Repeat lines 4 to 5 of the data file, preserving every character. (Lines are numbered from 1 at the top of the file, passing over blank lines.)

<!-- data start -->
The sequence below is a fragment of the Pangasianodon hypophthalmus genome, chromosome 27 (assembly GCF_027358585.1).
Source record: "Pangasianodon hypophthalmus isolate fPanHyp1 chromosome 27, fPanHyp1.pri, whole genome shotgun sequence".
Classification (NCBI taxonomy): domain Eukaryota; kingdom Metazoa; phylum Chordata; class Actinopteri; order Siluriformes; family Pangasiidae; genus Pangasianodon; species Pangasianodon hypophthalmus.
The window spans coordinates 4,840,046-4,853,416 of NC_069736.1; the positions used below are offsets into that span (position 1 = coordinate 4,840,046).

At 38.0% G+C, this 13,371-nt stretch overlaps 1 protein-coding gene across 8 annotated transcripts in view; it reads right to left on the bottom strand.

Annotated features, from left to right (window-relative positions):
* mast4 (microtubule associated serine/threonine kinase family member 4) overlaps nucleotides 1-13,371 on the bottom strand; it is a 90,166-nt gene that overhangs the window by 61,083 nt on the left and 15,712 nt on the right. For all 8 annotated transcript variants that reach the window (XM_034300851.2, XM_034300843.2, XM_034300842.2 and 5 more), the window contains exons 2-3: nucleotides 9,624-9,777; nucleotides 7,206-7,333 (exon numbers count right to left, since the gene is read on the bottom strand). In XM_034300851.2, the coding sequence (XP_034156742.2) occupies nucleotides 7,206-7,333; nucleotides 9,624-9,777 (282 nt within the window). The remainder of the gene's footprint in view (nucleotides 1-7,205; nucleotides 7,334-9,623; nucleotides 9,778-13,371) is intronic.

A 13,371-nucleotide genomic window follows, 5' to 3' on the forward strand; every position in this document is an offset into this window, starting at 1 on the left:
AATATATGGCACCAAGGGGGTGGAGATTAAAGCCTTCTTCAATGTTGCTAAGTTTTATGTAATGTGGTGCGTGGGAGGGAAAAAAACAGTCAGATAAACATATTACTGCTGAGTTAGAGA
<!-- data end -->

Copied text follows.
The window spans coordinates 4,840,046-4,853,416 of NC_069736.1; the positions used below are offsets into that span (position 1 = coordinate 4,840,046).

At 38.0% G+C, this 13,371-nt stretch overlaps 1 protein-coding gene across 8 annotated transcripts in view; it reads right to left on the bottom strand.